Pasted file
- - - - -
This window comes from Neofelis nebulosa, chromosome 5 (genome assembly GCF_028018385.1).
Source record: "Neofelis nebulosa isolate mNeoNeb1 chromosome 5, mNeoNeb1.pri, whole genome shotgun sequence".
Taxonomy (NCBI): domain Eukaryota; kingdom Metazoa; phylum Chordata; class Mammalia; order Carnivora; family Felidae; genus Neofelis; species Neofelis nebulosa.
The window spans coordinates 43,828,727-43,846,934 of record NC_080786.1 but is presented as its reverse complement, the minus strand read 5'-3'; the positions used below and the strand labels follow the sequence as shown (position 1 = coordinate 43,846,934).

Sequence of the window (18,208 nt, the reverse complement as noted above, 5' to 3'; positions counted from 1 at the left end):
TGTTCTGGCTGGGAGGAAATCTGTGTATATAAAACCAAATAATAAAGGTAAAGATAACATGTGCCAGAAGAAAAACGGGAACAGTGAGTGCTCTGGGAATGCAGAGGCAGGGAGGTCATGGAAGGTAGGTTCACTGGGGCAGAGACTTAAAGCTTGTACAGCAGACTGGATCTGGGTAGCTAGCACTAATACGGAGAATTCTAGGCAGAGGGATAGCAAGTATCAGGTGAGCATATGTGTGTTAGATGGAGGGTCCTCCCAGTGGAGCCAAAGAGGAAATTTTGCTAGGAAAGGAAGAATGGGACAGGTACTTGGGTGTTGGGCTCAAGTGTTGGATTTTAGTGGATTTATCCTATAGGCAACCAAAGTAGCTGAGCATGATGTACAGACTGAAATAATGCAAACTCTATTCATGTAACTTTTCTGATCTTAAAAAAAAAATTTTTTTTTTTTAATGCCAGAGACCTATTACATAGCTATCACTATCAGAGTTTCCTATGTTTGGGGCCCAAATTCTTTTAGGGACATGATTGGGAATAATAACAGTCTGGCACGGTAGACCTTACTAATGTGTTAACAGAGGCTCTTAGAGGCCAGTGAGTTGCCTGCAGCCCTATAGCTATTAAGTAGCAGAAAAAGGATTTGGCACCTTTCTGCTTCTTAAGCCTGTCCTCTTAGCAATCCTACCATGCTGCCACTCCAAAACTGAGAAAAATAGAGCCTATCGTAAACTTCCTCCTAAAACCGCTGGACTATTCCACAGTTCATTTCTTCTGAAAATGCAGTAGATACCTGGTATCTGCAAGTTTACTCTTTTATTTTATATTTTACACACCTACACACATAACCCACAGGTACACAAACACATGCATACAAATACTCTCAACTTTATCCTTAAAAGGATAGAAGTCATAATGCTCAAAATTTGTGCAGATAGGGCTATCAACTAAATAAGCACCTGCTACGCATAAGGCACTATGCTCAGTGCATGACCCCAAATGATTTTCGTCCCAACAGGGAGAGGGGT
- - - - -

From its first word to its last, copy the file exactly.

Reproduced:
This window comes from Neofelis nebulosa, chromosome 5 (genome assembly GCF_028018385.1).
Source record: "Neofelis nebulosa isolate mNeoNeb1 chromosome 5, mNeoNeb1.pri, whole genome shotgun sequence".
Taxonomy (NCBI): domain Eukaryota; kingdom Metazoa; phylum Chordata; class Mammalia; order Carnivora; family Felidae; genus Neofelis; species Neofelis nebulosa.
The window spans coordinates 43,828,727-43,846,934 of record NC_080786.1 but is presented as its reverse complement, the minus strand read 5'-3'; the positions used below and the strand labels follow the sequence as shown (position 1 = coordinate 43,846,934).

Sequence of the window (18,208 nt, the reverse complement as noted above, 5' to 3'; positions counted from 1 at the left end):
TGTTCTGGCTGGGAGGAAATCTGTGTATATAAAACCAAATAATAAAGGTAAAGATAACATGTGCCAGAAGAAAAACGGGAACAGTGAGTGCTCTGGGAATGCAGAGGCAGGGAGGTCATGGAAGGTAGGTTCACTGGGGCAGAGACTTAAAGCTTGTACAGCAGACTGGATCTGGGTAGCTAGCACTAATACGGAGAATTCTAGGCAGAGGGATAGCAAGTATCAGGTGAGCATATGTGTGTTAGATGGAGGGTCCTCCCAGTGGAGCCAAAGAGGAAATTTTGCTAGGAAAGGAAGAATGGGACAGGTACTTGGGTGTTGGGCTCAAGTGTTGGATTTTAGTGGATTTATCCTATAGGCAACCAAAGTAGCTGAGCATGATGTACAGACTGAAATAATGCAAACTCTATTCATGTAACTTTTCTGATCTTAAAAAAAAAATTTTTTTTTTTTAATGCCAGAGACCTATTACATAGCTATCACTATCAGAGTTTCCTATGTTTGGGGCCCAAATTCTTTTAGGGACATGATTGGGAATAATAACAGTCTGGCACGGTAGACCTTACTAATGTGTTAACAGAGGCTCTTAGAGGCCAGTGAGTTGCCTGCAGCCCTATAGCTATTAAGTAGCAGAAAAAGGATTTGGCACCTTTCTGCTTCTTAAGCCTGTCCTCTTAGCAATCCTACCATGCTGCCACTCCAAAACTGAGAAAAATAGAGCCTATCGTAAACTTCCTCCTAAAACCGCTGGACTATTCCACAGTTCATTTCTTCTGAAAATGCAGTAGATACCTGGTATCTGCAAGTTTACTCTTTTATTTTATATTTTACACACCTACACACATAACCCACAGGTACACAAACACATGCATACAAATACTCTCAACTTTATCCTTAAAAGGATAGAAGTCATAATGCTCAAAATTTGTGCAGATAGGGCTATCAACTAAATAAGCACCTGCTACGCATAAGGCACTATGCTCAGTGCATGACCCCAAATGATTTTCGTCCCAACAGGGAGAGGGGT